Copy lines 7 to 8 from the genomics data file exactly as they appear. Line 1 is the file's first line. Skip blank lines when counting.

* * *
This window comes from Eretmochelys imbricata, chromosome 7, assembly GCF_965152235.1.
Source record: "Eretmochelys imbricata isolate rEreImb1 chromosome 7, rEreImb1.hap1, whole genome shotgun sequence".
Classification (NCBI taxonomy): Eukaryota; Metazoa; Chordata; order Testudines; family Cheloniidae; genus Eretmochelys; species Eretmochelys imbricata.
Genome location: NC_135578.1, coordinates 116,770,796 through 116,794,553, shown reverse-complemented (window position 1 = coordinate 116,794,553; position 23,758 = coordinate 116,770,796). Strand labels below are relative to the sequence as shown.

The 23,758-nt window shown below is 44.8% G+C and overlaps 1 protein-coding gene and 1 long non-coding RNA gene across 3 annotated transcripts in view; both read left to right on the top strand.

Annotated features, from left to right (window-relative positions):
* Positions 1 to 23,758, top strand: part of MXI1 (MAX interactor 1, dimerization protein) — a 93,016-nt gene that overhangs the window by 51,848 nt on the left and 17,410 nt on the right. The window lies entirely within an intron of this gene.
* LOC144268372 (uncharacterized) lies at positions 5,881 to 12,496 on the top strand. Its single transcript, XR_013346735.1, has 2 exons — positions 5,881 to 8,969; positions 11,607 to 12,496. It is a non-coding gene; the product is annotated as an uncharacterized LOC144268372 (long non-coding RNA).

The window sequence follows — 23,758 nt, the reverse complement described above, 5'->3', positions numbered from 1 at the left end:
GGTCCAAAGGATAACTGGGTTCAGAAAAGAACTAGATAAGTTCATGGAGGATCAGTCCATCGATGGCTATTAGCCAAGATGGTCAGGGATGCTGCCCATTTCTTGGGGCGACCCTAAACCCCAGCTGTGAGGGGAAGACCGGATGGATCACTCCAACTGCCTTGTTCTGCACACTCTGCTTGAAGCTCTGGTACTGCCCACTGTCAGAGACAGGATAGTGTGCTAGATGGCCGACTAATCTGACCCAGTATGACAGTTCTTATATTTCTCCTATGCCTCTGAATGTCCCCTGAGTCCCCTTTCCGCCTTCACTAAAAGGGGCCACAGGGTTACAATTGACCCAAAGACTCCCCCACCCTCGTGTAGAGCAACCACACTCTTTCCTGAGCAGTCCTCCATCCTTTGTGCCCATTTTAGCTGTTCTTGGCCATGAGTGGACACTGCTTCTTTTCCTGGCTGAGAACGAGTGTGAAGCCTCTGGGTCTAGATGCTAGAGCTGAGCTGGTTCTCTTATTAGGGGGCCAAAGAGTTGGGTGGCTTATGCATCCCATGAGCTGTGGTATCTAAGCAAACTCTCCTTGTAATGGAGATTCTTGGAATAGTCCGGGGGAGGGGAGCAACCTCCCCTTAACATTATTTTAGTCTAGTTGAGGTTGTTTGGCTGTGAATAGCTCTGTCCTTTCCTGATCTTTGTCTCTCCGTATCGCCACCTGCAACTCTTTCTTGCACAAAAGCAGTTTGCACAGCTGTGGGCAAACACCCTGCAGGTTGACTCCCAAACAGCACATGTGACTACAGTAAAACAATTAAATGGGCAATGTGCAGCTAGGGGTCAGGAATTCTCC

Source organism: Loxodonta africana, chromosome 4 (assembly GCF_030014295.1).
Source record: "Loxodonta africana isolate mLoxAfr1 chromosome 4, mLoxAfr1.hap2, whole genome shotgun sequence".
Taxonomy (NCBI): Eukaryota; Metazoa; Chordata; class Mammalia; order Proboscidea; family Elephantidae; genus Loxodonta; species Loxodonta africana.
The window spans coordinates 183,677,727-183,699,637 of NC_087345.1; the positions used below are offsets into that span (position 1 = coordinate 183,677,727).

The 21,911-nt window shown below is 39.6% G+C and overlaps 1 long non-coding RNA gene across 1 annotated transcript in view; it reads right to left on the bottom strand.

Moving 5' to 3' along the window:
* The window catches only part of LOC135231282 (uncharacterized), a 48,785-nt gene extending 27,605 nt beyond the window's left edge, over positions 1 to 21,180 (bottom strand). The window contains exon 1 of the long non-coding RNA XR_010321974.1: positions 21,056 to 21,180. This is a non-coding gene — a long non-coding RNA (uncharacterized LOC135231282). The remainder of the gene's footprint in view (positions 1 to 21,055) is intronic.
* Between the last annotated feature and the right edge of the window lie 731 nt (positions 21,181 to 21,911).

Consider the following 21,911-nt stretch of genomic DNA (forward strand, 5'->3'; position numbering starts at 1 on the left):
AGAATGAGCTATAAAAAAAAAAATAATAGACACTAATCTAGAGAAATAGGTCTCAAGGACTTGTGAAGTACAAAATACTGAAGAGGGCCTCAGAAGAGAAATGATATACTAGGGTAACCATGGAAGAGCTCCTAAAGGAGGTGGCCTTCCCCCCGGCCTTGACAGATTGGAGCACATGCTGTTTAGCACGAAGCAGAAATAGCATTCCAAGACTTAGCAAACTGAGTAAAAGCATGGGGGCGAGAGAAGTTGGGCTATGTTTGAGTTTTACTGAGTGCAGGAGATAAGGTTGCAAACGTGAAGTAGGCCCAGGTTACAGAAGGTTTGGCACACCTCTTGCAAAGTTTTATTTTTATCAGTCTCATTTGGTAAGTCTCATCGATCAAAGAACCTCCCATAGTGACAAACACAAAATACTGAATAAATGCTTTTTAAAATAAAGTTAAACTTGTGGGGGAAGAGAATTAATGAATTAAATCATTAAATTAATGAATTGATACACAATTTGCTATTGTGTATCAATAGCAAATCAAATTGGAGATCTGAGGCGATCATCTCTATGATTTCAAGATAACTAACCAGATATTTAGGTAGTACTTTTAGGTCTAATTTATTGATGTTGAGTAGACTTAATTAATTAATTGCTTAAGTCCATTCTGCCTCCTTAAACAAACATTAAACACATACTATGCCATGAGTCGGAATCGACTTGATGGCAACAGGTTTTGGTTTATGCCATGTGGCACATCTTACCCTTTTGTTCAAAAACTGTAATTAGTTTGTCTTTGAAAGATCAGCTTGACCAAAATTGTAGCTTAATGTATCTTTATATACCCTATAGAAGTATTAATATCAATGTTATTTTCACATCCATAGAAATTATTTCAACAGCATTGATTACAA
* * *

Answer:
* Positions 1 to 23,758, top strand: part of MXI1 (MAX interactor 1, dimerization protein) — a 93,016-nt gene that overhangs the window by 51,848 nt on the left and 17,410 nt on the right. The window lies entirely within an intron of this gene.
* LOC144268372 (uncharacterized) lies at positions 5,881 to 12,496 on the top strand. Its single transcript, XR_013346735.1, has 2 exons — positions 5,881 to 8,969; positions 11,607 to 12,496. It is a non-coding gene; the product is annotated as an uncharacterized LOC144268372 (long non-coding RNA).